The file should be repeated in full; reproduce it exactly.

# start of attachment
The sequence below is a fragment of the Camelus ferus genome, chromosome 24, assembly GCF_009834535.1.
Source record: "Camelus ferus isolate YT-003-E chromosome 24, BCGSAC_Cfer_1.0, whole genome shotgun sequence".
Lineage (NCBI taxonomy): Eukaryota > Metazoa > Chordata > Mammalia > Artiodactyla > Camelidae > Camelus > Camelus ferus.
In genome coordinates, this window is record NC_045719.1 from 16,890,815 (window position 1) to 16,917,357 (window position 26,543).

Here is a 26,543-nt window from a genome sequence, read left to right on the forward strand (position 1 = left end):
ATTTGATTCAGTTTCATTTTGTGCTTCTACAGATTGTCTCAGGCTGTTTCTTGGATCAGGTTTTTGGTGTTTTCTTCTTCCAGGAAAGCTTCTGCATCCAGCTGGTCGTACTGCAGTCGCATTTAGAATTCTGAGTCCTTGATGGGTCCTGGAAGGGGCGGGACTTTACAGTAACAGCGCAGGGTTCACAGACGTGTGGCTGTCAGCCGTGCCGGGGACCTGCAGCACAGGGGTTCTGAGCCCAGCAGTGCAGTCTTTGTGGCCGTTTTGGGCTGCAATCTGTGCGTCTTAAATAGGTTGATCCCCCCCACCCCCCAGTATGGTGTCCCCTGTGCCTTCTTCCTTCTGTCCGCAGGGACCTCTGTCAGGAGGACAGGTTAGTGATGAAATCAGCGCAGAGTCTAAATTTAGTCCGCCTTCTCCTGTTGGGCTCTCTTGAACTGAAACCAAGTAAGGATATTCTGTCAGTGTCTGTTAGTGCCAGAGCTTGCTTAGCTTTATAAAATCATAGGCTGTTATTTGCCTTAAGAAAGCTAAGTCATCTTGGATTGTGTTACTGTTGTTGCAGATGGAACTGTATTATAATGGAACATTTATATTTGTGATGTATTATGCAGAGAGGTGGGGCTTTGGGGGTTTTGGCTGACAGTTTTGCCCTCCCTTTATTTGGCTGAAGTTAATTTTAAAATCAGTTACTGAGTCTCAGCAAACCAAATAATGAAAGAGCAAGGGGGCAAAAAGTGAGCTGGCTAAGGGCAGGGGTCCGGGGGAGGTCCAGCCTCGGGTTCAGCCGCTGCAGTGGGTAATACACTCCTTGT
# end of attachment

The sequence below is a fragment of the Camelus ferus genome, chromosome 24, assembly GCF_009834535.1.
Source record: "Camelus ferus isolate YT-003-E chromosome 24, BCGSAC_Cfer_1.0, whole genome shotgun sequence".
Lineage (NCBI taxonomy): Eukaryota > Metazoa > Chordata > Mammalia > Artiodactyla > Camelidae > Camelus > Camelus ferus.
In genome coordinates, this window is record NC_045719.1 from 16,890,815 (window position 1) to 16,917,357 (window position 26,543).

Here is a 26,543-nt window from a genome sequence, read left to right on the forward strand (position 1 = left end):
ATTTGATTCAGTTTCATTTTGTGCTTCTACAGATTGTCTCAGGCTGTTTCTTGGATCAGGTTTTTGGTGTTTTCTTCTTCCAGGAAAGCTTCTGCATCCAGCTGGTCGTACTGCAGTCGCATTTAGAATTCTGAGTCCTTGATGGGTCCTGGAAGGGGCGGGACTTTACAGTAACAGCGCAGGGTTCACAGACGTGTGGCTGTCAGCCGTGCCGGGGACCTGCAGCACAGGGGTTCTGAGCCCAGCAGTGCAGTCTTTGTGGCCGTTTTGGGCTGCAATCTGTGCGTCTTAAATAGGTTGATCCCCCCCACCCCCCAGTATGGTGTCCCCTGTGCCTTCTTCCTTCTGTCCGCAGGGACCTCTGTCAGGAGGACAGGTTAGTGATGAAATCAGCGCAGAGTCTAAATTTAGTCCGCCTTCTCCTGTTGGGCTCTCTTGAACTGAAACCAAGTAAGGATATTCTGTCAGTGTCTGTTAGTGCCAGAGCTTGCTTAGCTTTATAAAATCATAGGCTGTTATTTGCCTTAAGAAAGCTAAGTCATCTTGGATTGTGTTACTGTTGTTGCAGATGGAACTGTATTATAATGGAACATTTATATTTGTGATGTATTATGCAGAGAGGTGGGGCTTTGGGGGTTTTGGCTGACAGTTTTGCCCTCCCTTTATTTGGCTGAAGTTAATTTTAAAATCAGTTACTGAGTCTCAGCAAACCAAATAATGAAAGAGCAAGGGGGCAAAAAGTGAGCTGGCTAAGGGCAGGGGTCCGGGGGAGGTCCAGCCTCGGGTTCAGCCGCTGCAGTGGGTAATACACTCCTTGT